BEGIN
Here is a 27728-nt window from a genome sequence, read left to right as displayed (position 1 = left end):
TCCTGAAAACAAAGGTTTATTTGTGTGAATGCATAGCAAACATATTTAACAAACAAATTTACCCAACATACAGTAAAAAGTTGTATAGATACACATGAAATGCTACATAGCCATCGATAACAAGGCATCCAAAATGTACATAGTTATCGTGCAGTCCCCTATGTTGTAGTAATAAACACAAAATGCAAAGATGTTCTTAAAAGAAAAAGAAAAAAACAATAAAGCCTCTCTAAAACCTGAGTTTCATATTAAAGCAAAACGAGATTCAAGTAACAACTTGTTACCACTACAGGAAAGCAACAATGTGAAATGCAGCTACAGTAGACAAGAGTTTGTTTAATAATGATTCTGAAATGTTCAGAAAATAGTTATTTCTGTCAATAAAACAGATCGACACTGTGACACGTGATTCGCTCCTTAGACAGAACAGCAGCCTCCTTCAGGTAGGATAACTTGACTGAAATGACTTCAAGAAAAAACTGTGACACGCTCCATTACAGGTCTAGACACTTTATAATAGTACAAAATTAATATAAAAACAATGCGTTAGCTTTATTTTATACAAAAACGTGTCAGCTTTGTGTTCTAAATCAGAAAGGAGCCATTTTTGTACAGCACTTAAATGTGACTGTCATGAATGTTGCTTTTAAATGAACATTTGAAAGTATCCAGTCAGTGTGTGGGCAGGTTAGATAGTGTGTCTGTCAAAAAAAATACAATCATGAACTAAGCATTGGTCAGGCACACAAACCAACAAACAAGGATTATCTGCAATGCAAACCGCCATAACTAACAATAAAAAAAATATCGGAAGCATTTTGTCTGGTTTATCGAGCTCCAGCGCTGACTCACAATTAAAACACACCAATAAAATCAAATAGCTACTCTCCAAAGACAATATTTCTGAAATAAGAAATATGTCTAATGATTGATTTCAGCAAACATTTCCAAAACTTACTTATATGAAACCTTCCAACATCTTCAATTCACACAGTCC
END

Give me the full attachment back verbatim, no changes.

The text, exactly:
Here is a 27728-nt window from a genome sequence, read left to right as displayed (position 1 = left end):
TCCTGAAAACAAAGGTTTATTTGTGTGAATGCATAGCAAACATATTTAACAAACAAATTTACCCAACATACAGTAAAAAGTTGTATAGATACACATGAAATGCTACATAGCCATCGATAACAAGGCATCCAAAATGTACATAGTTATCGTGCAGTCCCCTATGTTGTAGTAATAAACACAAAATGCAAAGATGTTCTTAAAAGAAAAAGAAAAAAACAATAAAGCCTCTCTAAAACCTGAGTTTCATATTAAAGCAAAACGAGATTCAAGTAACAACTTGTTACCACTACAGGAAAGCAACAATGTGAAATGCAGCTACAGTAGACAAGAGTTTGTTTAATAATGATTCTGAAATGTTCAGAAAATAGTTATTTCTGTCAATAAAACAGATCGACACTGTGACACGTGATTCGCTCCTTAGACAGAACAGCAGCCTCCTTCAGGTAGGATAACTTGACTGAAATGACTTCAAGAAAAAACTGTGACACGCTCCATTACAGGTCTAGACACTTTATAATAGTACAAAATTAATATAAAAACAATGCGTTAGCTTTATTTTATACAAAAACGTGTCAGCTTTGTGTTCTAAATCAGAAAGGAGCCATTTTTGTACAGCACTTAAATGTGACTGTCATGAATGTTGCTTTTAAATGAACATTTGAAAGTATCCAGTCAGTGTGTGGGCAGGTTAGATAGTGTGTCTGTCAAAAAAAATACAATCATGAACTAAGCATTGGTCAGGCACACAAACCAACAAACAAGGATTATCTGCAATGCAAACCGCCATAACTAACAATAAAAAAAATATCGGAAGCATTTTGTCTGGTTTATCGAGCTCCAGCGCTGACTCACAATTAAAACACACCAATAAAATCAAATAGCTACTCTCCAAAGACAATATTTCTGAAATAAGAAATATGTCTAATGATTGATTTCAGCAAACATTTCCAAAACTTACTTATATGAAACCTTCCAACATCTTCAATTCACACAGTCC